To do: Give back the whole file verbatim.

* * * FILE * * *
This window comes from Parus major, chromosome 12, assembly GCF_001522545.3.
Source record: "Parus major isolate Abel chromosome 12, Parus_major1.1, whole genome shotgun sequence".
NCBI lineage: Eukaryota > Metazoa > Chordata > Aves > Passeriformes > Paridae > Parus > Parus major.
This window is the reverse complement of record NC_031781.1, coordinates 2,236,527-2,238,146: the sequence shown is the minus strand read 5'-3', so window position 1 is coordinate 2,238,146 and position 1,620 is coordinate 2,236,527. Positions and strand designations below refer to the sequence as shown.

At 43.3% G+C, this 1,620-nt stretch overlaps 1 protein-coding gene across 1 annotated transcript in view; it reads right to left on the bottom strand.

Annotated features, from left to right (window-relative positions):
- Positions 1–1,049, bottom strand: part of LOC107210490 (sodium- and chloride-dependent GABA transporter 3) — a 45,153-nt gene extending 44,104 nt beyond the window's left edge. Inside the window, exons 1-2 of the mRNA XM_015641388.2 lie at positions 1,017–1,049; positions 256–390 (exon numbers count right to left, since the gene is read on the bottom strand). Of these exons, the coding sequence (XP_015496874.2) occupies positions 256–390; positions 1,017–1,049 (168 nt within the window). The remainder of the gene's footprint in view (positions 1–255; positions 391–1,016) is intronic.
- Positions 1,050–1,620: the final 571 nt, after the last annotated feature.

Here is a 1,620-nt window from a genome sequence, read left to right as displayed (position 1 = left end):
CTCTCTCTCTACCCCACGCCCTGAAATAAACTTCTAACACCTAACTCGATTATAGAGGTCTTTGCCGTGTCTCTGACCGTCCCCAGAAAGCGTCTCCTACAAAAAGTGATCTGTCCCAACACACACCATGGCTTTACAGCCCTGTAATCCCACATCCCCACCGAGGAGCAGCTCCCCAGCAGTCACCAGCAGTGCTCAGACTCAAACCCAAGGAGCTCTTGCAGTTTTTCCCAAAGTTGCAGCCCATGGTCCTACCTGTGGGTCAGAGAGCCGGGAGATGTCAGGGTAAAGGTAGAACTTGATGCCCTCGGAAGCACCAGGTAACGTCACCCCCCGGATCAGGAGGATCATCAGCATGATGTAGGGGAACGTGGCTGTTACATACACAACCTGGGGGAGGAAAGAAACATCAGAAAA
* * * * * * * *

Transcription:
This window comes from Parus major, chromosome 12, assembly GCF_001522545.3.
Source record: "Parus major isolate Abel chromosome 12, Parus_major1.1, whole genome shotgun sequence".
NCBI lineage: Eukaryota > Metazoa > Chordata > Aves > Passeriformes > Paridae > Parus > Parus major.
This window is the reverse complement of record NC_031781.1, coordinates 2,236,527-2,238,146: the sequence shown is the minus strand read 5'-3', so window position 1 is coordinate 2,238,146 and position 1,620 is coordinate 2,236,527. Positions and strand designations below refer to the sequence as shown.

At 43.3% G+C, this 1,620-nt stretch overlaps 1 protein-coding gene across 1 annotated transcript in view; it reads right to left on the bottom strand.

Annotated features, from left to right (window-relative positions):
- Positions 1–1,049, bottom strand: part of LOC107210490 (sodium- and chloride-dependent GABA transporter 3) — a 45,153-nt gene extending 44,104 nt beyond the window's left edge. Inside the window, exons 1-2 of the mRNA XM_015641388.2 lie at positions 1,017–1,049; positions 256–390 (exon numbers count right to left, since the gene is read on the bottom strand). Of these exons, the coding sequence (XP_015496874.2) occupies positions 256–390; positions 1,017–1,049 (168 nt within the window). The remainder of the gene's footprint in view (positions 1–255; positions 391–1,016) is intronic.
- Positions 1,050–1,620: the final 571 nt, after the last annotated feature.

Here is a 1,620-nt window from a genome sequence, read left to right as displayed (position 1 = left end):
CTCTCTCTCTACCCCACGCCCTGAAATAAACTTCTAACACCTAACTCGATTATAGAGGTCTTTGCCGTGTCTCTGACCGTCCCCAGAAAGCGTCTCCTACAAAAAGTGATCTGTCCCAACACACACCATGGCTTTACAGCCCTGTAATCCCACATCCCCACCGAGGAGCAGCTCCCCAGCAGTCACCAGCAGTGCTCAGACTCAAACCCAAGGAGCTCTTGCAGTTTTTCCCAAAGTTGCAGCCCATGGTCCTACCTGTGGGTCAGAGAGCCGGGAGATGTCAGGGTAAAGGTAGAACTTGATGCCCTCGGAAGCACCAGGTAACGTCACCCCCCGGATCAGGAGGATCATCAGCATGATGTAGGGGAACGTGGCTGTTACATACACAACCTGGGGGAGGAAAGAAACATCAGAAAA